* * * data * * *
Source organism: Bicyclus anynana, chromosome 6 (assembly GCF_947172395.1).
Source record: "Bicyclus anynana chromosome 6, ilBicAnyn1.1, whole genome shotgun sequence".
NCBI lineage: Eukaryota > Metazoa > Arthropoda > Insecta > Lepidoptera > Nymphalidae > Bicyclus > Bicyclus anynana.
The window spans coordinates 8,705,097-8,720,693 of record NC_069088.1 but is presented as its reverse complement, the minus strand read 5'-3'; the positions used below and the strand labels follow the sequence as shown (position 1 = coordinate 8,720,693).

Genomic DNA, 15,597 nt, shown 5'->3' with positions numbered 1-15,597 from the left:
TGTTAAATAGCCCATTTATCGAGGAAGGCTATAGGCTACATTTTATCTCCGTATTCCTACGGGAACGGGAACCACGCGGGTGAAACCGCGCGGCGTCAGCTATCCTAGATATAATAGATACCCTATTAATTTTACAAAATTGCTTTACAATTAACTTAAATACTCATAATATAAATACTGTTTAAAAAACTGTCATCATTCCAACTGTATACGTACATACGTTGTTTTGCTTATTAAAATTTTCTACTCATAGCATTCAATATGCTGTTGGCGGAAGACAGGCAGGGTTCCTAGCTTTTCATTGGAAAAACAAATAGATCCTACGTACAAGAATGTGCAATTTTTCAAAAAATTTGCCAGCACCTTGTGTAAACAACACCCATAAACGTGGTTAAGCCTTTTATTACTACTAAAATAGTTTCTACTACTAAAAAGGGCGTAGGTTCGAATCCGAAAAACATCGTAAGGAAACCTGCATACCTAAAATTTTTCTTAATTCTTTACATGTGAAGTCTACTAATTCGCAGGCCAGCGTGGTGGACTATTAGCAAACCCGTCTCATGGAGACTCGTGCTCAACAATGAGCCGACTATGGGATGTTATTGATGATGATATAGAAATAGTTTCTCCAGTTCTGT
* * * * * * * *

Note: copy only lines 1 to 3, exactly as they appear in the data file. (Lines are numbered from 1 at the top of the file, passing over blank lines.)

Source organism: Bicyclus anynana, chromosome 6 (assembly GCF_947172395.1).
Source record: "Bicyclus anynana chromosome 6, ilBicAnyn1.1, whole genome shotgun sequence".
NCBI lineage: Eukaryota > Metazoa > Arthropoda > Insecta > Lepidoptera > Nymphalidae > Bicyclus > Bicyclus anynana.